Drunken Duck was "regular" for a lot of the cadets, but I was too young to drink even when I got 2nd Class, so celebrated there with a bitter lemon. At reunions, the afternoon of the 2nd day is invariably spent at the "Duck."

Last reunion dinner was at the "Sally" (Salutation).

Since leaving, I sailed with a couple of ex Wray castle cadets as juniors in Union-Castle Mail Steamers, namely Pete Heredge (WINDSOR CASTLE & EDINBURGH CASTLE) & Andy Vost ( S.A. ORANJE). Came across others in various ports such as Reg Walker (in Falklands, '82), Pete Darton in Cape Town in '67, Tony Dewsbury in Cape Town in '65).

Bob

King Ratt
17th June 2008, 20:47
Hello Bob (Shipbuilder)

Thanks for the confirmation of Geoff Lee. I was just paying off the ship around the time he joined. I was relieved by another ex Wray Castle man, Mike Nurse. Reg Walker also still going strong although haven't seen him for a while. Must go. programme on the Lancaster bombers coming on.

73

Rab T

Clive Kaine
18th June 2008, 14:18
Andy Vost came back to the Castle briefly in my time there as a morse instructor.

Other lecturers were Tony Alliss-Smith ("Tas"), who was senior lecturer, Tom Littlewood (ex-RFA), Bill Keeling, and Shaun Callister. If I remember correctly, Tony Alliss-Smith and Bill Keeling, who were both ex-Castle students, had never actually been to sea.

Shipbuilder
18th June 2008, 15:40
Tas did actually go to sea, but only briefly (about 4 months). He did a round trip in Strick's BALTISTAN, returning to the Castle as lecturer & was still there years later when I visited in the mid 1960s.
Bob

andysk
18th June 2008, 16:06
Tas did actually go to sea, but only briefly (about 4 months). He did a round trip in Strick's BALTISTAN, returning to the Castle as lecturer & was still there years later when I visited in the mid 1960s.
Bob

When I did my PMG2 to MRGC conversion in 1976/77 TAS was still there, living at Low Wray Farm, and seemingly delivering his lectures in semi-automatic mode by this time, probably due to boredom ! One day I even took a lecture on batteries for him; as well as more than one morse class.

Also there were Bill Keeling, Bill Marshall, the Bearded Wonder (can't remember his name), ?? Pritchard, the Principle, Margaret Allonby, the college secretary.

Our favourite pub was the Unicorn in Ambleside, good beer, and a landlady who saw you coming in the door, by the time you'd reached the bar - all of 12 feet away - she had the pint there. What service !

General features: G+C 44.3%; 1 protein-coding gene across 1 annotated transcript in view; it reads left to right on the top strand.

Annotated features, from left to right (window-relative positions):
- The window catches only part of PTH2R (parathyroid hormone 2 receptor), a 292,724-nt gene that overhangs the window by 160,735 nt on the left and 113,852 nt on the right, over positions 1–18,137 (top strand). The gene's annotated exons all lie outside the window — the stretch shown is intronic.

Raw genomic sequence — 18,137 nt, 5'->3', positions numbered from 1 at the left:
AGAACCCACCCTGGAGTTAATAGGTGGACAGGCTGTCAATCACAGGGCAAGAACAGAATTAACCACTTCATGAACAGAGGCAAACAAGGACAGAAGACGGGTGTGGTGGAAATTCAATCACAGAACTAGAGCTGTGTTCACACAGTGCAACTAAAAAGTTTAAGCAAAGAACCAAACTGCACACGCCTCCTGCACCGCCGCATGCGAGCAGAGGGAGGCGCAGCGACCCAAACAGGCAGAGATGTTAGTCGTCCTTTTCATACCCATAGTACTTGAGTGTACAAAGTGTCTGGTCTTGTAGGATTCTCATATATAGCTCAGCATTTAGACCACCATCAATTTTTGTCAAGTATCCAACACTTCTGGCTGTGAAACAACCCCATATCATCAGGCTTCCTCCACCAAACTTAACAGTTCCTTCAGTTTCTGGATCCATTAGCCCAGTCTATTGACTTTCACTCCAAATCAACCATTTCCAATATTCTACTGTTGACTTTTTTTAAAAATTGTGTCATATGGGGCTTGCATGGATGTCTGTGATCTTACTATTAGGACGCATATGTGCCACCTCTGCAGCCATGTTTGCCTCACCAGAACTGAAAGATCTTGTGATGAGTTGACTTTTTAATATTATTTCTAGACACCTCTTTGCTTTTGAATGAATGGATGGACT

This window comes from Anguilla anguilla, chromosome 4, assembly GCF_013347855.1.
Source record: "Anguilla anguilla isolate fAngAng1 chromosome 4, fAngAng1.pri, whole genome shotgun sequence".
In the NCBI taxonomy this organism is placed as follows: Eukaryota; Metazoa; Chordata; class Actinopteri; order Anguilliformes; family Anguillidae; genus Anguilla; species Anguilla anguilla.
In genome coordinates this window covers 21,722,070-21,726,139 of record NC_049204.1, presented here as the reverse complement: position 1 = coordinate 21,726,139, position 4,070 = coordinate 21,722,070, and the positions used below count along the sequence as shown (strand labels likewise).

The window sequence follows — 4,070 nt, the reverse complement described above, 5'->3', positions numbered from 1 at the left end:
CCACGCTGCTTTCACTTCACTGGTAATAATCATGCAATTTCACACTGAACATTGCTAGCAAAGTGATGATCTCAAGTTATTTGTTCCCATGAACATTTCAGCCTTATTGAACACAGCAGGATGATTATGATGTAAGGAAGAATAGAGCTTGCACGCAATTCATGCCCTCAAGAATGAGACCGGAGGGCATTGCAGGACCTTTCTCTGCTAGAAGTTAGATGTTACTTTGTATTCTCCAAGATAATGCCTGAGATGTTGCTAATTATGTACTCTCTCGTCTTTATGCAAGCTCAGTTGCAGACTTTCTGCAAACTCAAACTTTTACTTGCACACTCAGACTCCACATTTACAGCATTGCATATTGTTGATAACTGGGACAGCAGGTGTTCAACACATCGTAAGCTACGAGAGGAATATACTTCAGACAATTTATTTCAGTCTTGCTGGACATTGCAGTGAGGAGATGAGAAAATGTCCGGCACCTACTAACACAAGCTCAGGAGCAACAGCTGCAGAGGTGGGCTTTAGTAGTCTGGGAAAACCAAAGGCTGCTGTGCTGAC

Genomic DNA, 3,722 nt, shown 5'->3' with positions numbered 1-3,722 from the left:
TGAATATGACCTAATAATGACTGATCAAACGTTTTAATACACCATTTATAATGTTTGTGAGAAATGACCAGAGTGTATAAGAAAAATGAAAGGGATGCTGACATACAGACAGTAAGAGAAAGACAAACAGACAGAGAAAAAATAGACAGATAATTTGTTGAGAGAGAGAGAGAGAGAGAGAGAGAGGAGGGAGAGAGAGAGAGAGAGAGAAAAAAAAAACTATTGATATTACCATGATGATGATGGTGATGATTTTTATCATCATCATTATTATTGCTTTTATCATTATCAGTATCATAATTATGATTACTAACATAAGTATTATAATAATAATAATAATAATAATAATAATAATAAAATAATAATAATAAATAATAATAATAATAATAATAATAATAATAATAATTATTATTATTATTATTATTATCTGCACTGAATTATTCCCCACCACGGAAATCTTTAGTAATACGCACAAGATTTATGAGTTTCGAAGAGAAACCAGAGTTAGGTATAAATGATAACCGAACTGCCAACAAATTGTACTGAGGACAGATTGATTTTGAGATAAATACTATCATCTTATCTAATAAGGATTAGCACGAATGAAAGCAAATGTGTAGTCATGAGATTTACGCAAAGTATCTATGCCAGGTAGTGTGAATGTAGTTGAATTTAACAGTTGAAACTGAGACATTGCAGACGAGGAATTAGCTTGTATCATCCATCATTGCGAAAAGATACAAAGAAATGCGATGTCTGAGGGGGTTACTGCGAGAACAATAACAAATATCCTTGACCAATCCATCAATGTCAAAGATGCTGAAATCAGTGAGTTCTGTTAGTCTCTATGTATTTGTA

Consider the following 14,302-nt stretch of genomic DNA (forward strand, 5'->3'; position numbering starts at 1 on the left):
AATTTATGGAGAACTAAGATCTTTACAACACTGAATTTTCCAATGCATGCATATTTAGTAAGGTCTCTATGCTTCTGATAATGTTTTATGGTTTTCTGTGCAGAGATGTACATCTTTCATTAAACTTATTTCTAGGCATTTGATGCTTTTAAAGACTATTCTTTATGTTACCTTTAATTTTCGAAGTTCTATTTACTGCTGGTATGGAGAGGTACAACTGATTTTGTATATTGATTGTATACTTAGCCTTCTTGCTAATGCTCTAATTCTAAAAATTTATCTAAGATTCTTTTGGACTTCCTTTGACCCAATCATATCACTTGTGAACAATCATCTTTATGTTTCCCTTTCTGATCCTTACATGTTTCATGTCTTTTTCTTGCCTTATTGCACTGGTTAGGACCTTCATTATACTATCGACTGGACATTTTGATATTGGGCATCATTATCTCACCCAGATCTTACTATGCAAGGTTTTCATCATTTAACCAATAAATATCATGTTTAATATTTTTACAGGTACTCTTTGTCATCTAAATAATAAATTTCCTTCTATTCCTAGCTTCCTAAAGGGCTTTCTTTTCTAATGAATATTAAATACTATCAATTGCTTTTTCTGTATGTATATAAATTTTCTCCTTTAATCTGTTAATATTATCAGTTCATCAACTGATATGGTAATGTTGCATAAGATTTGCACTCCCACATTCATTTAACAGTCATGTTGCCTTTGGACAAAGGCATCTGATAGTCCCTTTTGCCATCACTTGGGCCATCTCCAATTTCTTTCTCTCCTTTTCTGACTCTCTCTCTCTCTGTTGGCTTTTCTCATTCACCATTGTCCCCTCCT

Clive Kaine
18th June 2008, 20:29
Oh yes, how could I forget to mention Maggie Allonby - what a gem she was! One of the guys who was a student during my time ended up marrying her daughter.

I liked the Unicorn too, also the Golden Rule was a nice little locals' pub. Our usual gathering place was the back bar of the Sally (now an Edinburgh Woollen Mills shop), and they had a disco upstairs at weekends, which was a good place to go and hang out with the girls from Lottie's!

andysk
19th June 2008, 00:08
Oh yes, how could I forget to mention Maggie Allonby - what a gem she was! One of the guys who was a student during my time ended up marrying her daughter.

I liked the Unicorn too, also the Golden Rule was a nice little locals' pub. Our usual gathering place was the back bar of the Sally (now an Edinburgh Woollen Mills shop), and they had a disco upstairs at weekends, which was a good place to go and hang out with the girls from Lottie's!

Interesting Clive, perhaps we were there at the same time.

The student who married the younger daughter - Lindsay ? - was that Taffy ? I think they ended up with a B&B / Guest House in town somewhere.

There was another less salubrious nickname for the Charlotte Mason's girls, can't write it here, it would probably fall foul of the auto-censor !

There was another pub in town that had a bar reserved for locals, had a sign to that effect on the outside door at one time that someone had added the words "No Crag-Rats".

Oh for a digital camera then !

BA204259
19th June 2008, 06:11
Here's a small picture I took last October in one of the upstairs rooms. It looks a lot posher than it did in my day..:)